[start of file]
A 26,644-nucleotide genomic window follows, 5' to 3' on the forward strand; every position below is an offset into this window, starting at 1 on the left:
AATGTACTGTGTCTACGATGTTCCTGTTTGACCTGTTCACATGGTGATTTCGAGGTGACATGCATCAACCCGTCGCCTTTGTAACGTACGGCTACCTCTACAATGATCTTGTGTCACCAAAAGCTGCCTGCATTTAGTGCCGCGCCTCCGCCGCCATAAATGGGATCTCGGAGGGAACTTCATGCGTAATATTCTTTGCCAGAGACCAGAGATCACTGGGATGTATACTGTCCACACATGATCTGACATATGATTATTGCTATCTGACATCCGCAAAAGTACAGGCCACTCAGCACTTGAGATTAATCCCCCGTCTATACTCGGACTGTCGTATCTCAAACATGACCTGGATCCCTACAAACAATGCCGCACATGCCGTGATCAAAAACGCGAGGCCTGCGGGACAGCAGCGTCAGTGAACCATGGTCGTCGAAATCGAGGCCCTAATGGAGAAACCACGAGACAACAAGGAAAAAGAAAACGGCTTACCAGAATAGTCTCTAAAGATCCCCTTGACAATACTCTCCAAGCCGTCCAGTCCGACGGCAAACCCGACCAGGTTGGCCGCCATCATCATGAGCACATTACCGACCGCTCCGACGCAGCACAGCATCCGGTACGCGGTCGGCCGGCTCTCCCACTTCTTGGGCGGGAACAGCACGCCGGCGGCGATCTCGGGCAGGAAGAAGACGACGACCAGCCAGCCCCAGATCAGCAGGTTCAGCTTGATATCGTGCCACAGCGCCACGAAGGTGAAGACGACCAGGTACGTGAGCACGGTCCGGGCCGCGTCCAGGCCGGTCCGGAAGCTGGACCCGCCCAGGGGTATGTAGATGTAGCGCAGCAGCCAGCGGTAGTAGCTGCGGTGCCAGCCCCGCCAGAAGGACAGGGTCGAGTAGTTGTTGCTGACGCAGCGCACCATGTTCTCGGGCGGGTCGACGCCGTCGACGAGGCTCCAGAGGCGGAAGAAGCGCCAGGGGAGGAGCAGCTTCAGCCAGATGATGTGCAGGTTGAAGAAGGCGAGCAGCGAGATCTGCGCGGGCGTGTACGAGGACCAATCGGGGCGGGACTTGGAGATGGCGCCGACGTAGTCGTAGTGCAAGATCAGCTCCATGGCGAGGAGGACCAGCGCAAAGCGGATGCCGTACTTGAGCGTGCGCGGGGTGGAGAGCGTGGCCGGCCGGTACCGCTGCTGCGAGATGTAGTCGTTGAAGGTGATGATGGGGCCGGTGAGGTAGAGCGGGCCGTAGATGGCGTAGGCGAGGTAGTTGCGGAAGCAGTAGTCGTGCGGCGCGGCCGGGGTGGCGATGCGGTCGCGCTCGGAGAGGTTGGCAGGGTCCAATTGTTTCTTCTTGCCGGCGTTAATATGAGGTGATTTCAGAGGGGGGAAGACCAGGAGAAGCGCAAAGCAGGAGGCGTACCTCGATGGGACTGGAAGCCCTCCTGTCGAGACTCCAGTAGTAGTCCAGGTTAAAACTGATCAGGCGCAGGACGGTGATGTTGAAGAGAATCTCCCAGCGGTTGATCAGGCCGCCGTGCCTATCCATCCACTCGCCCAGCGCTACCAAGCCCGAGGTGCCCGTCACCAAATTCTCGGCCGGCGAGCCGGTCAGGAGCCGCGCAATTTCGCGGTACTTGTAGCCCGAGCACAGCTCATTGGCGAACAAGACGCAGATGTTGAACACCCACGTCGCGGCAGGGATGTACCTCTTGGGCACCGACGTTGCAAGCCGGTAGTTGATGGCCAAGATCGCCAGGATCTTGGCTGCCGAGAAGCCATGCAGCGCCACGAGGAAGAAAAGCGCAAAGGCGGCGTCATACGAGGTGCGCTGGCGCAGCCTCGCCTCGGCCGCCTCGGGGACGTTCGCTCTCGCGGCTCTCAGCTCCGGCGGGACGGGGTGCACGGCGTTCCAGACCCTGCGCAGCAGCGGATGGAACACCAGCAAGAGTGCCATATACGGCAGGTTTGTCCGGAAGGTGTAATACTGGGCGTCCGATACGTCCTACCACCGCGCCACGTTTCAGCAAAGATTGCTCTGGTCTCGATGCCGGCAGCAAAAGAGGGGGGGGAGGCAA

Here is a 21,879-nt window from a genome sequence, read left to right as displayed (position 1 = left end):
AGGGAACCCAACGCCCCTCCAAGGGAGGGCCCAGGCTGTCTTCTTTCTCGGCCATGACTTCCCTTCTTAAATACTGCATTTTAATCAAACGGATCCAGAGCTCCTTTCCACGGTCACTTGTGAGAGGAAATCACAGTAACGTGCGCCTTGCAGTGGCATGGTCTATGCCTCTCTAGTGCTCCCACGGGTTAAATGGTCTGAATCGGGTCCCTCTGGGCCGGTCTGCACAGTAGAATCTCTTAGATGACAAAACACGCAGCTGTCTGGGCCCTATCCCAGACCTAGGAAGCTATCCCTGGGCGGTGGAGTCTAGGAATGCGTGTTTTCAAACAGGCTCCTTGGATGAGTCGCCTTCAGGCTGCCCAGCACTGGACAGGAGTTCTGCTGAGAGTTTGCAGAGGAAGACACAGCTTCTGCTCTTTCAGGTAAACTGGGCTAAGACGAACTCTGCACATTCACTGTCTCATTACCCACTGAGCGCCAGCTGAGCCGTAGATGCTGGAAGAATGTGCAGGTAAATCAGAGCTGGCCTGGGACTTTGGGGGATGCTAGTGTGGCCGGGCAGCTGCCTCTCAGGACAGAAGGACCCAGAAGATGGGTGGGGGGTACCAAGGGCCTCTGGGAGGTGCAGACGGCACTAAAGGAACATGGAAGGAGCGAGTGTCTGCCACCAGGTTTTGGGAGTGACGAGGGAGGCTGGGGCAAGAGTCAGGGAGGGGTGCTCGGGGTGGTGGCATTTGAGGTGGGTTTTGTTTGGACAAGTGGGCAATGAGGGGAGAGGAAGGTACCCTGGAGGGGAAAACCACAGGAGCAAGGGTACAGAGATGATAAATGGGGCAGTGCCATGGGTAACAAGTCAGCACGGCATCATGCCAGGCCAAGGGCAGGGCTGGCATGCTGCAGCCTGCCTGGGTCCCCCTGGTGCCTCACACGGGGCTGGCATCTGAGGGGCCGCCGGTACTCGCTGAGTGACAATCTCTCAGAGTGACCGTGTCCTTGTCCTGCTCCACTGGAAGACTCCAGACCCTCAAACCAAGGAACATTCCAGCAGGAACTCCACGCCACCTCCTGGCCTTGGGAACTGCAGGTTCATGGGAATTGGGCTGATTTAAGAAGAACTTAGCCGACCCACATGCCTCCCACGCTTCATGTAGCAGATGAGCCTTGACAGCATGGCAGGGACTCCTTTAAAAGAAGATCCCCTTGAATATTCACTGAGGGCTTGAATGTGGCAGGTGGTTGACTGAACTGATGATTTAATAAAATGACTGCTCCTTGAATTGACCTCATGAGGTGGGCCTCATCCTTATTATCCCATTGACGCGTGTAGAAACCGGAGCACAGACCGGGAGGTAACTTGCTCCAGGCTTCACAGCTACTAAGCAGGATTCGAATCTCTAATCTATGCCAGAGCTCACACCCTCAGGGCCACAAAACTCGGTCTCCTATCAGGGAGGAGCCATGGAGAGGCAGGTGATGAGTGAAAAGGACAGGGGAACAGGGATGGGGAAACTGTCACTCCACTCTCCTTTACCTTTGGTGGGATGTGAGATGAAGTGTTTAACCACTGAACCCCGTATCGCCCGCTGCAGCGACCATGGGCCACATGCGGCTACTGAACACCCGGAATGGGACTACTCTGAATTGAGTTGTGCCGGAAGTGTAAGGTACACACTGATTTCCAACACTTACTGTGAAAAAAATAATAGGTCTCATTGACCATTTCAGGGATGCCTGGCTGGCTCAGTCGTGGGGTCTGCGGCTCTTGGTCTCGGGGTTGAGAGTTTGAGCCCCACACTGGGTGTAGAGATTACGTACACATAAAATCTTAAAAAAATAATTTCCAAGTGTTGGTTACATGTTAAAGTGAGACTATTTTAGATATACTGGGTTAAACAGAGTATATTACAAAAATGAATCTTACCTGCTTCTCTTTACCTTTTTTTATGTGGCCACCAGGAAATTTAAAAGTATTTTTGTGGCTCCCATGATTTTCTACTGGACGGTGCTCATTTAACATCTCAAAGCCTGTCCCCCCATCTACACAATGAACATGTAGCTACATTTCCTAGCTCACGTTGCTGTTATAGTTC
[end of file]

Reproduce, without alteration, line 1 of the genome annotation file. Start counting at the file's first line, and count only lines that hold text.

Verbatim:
A 26,644-nucleotide genomic window follows, 5' to 3' on the forward strand; every position below is an offset into this window, starting at 1 on the left: